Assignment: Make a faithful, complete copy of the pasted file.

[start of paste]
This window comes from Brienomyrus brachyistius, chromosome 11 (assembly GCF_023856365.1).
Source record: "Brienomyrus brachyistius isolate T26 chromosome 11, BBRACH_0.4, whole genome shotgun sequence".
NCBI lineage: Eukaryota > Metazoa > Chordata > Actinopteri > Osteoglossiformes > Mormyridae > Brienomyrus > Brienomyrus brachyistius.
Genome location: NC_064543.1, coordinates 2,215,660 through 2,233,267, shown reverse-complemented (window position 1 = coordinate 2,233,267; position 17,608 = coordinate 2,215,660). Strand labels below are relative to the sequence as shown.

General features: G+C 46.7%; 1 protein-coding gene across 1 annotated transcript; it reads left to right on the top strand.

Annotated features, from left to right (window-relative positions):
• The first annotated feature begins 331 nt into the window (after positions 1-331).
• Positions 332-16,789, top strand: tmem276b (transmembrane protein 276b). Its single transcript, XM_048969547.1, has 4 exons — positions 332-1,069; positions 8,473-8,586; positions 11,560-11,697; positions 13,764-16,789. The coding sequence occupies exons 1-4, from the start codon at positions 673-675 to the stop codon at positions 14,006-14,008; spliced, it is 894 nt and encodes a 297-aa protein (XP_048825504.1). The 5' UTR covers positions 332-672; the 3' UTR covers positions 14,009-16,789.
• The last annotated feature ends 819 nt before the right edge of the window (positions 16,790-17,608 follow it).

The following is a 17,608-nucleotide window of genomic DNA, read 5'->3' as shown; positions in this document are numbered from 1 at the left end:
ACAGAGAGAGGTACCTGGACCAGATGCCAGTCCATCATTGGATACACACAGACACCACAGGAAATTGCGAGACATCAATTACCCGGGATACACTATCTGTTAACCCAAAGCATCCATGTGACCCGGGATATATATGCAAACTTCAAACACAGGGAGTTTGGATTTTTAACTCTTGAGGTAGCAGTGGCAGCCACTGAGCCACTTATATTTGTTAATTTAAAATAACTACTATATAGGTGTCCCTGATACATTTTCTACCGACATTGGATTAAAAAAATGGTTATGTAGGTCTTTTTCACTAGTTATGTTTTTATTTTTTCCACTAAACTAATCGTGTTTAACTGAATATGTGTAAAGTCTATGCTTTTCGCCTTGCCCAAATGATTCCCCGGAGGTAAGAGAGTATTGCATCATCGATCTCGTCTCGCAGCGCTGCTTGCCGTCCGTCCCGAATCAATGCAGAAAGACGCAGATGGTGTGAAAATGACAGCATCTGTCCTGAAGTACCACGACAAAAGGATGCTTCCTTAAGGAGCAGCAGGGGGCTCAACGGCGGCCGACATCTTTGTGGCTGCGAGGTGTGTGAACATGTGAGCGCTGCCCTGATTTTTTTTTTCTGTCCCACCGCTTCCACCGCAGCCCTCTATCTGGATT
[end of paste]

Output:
This window comes from Brienomyrus brachyistius, chromosome 11 (assembly GCF_023856365.1).
Source record: "Brienomyrus brachyistius isolate T26 chromosome 11, BBRACH_0.4, whole genome shotgun sequence".
NCBI lineage: Eukaryota > Metazoa > Chordata > Actinopteri > Osteoglossiformes > Mormyridae > Brienomyrus > Brienomyrus brachyistius.
Genome location: NC_064543.1, coordinates 2,215,660 through 2,233,267, shown reverse-complemented (window position 1 = coordinate 2,233,267; position 17,608 = coordinate 2,215,660). Strand labels below are relative to the sequence as shown.

General features: G+C 46.7%; 1 protein-coding gene across 1 annotated transcript; it reads left to right on the top strand.

Annotated features, from left to right (window-relative positions):
• The first annotated feature begins 331 nt into the window (after positions 1-331).
• Positions 332-16,789, top strand: tmem276b (transmembrane protein 276b). Its single transcript, XM_048969547.1, has 4 exons — positions 332-1,069; positions 8,473-8,586; positions 11,560-11,697; positions 13,764-16,789. The coding sequence occupies exons 1-4, from the start codon at positions 673-675 to the stop codon at positions 14,006-14,008; spliced, it is 894 nt and encodes a 297-aa protein (XP_048825504.1). The 5' UTR covers positions 332-672; the 3' UTR covers positions 14,009-16,789.
• The last annotated feature ends 819 nt before the right edge of the window (positions 16,790-17,608 follow it).

The following is a 17,608-nucleotide window of genomic DNA, read 5'->3' as shown; positions in this document are numbered from 1 at the left end:
ACAGAGAGAGGTACCTGGACCAGATGCCAGTCCATCATTGGATACACACAGACACCACAGGAAATTGCGAGACATCAATTACCCGGGATACACTATCTGTTAACCCAAAGCATCCATGTGACCCGGGATATATATGCAAACTTCAAACACAGGGAGTTTGGATTTTTAACTCTTGAGGTAGCAGTGGCAGCCACTGAGCCACTTATATTTGTTAATTTAAAATAACTACTATATAGGTGTCCCTGATACATTTTCTACCGACATTGGATTAAAAAAATGGTTATGTAGGTCTTTTTCACTAGTTATGTTTTTATTTTTTCCACTAAACTAATCGTGTTTAACTGAATATGTGTAAAGTCTATGCTTTTCGCCTTGCCCAAATGATTCCCCGGAGGTAAGAGAGTATTGCATCATCGATCTCGTCTCGCAGCGCTGCTTGCCGTCCGTCCCGAATCAATGCAGAAAGACGCAGATGGTGTGAAAATGACAGCATCTGTCCTGAAGTACCACGACAAAAGGATGCTTCCTTAAGGAGCAGCAGGGGGCTCAACGGCGGCCGACATCTTTGTGGCTGCGAGGTGTGTGAACATGTGAGCGCTGCCCTGATTTTTTTTTTCTGTCCCACCGCTTCCACCGCAGCCCTCTATCTGGATT